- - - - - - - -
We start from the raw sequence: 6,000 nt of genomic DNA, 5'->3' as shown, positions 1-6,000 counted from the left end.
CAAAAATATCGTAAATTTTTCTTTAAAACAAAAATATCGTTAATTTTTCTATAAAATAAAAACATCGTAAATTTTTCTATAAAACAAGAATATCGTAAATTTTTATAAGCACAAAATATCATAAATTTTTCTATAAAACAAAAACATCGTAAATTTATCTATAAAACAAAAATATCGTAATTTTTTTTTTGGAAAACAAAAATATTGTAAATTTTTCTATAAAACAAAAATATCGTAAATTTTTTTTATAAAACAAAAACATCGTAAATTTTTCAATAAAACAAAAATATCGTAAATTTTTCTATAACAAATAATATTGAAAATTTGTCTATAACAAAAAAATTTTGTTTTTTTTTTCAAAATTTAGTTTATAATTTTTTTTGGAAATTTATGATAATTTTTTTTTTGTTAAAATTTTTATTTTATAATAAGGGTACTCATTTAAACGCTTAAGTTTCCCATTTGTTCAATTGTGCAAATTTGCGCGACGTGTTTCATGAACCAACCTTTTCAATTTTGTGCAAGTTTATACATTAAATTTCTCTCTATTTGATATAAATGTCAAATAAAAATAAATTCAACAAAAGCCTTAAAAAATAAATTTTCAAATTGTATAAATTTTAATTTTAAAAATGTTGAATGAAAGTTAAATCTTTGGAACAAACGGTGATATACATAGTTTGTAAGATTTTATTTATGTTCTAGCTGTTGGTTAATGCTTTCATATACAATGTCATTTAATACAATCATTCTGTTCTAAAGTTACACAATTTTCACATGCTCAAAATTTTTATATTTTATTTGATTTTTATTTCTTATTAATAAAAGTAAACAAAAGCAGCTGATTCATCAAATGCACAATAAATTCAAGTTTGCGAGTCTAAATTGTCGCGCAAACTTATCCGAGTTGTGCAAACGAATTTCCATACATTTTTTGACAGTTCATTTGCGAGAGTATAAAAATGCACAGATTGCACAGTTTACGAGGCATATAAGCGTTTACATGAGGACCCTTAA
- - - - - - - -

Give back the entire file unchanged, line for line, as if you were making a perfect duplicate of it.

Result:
We start from the raw sequence: 6,000 nt of genomic DNA, 5'->3' as shown, positions 1-6,000 counted from the left end.
CAAAAATATCGTAAATTTTTCTTTAAAACAAAAATATCGTTAATTTTTCTATAAAATAAAAACATCGTAAATTTTTCTATAAAACAAGAATATCGTAAATTTTTATAAGCACAAAATATCATAAATTTTTCTATAAAACAAAAACATCGTAAATTTATCTATAAAACAAAAATATCGTAATTTTTTTTTTGGAAAACAAAAATATTGTAAATTTTTCTATAAAACAAAAATATCGTAAATTTTTTTTATAAAACAAAAACATCGTAAATTTTTCAATAAAACAAAAATATCGTAAATTTTTCTATAACAAATAATATTGAAAATTTGTCTATAACAAAAAAATTTTGTTTTTTTTTTCAAAATTTAGTTTATAATTTTTTTTGGAAATTTATGATAATTTTTTTTTTGTTAAAATTTTTATTTTATAATAAGGGTACTCATTTAAACGCTTAAGTTTCCCATTTGTTCAATTGTGCAAATTTGCGCGACGTGTTTCATGAACCAACCTTTTCAATTTTGTGCAAGTTTATACATTAAATTTCTCTCTATTTGATATAAATGTCAAATAAAAATAAATTCAACAAAAGCCTTAAAAAATAAATTTTCAAATTGTATAAATTTTAATTTTAAAAATGTTGAATGAAAGTTAAATCTTTGGAACAAACGGTGATATACATAGTTTGTAAGATTTTATTTATGTTCTAGCTGTTGGTTAATGCTTTCATATACAATGTCATTTAATACAATCATTCTGTTCTAAAGTTACACAATTTTCACATGCTCAAAATTTTTATATTTTATTTGATTTTTATTTCTTATTAATAAAAGTAAACAAAAGCAGCTGATTCATCAAATGCACAATAAATTCAAGTTTGCGAGTCTAAATTGTCGCGCAAACTTATCCGAGTTGTGCAAACGAATTTCCATACATTTTTTGACAGTTCATTTGCGAGAGTATAAAAATGCACAGATTGCACAGTTTACGAGGCATATAAGCGTTTACATGAGGACCCTTAA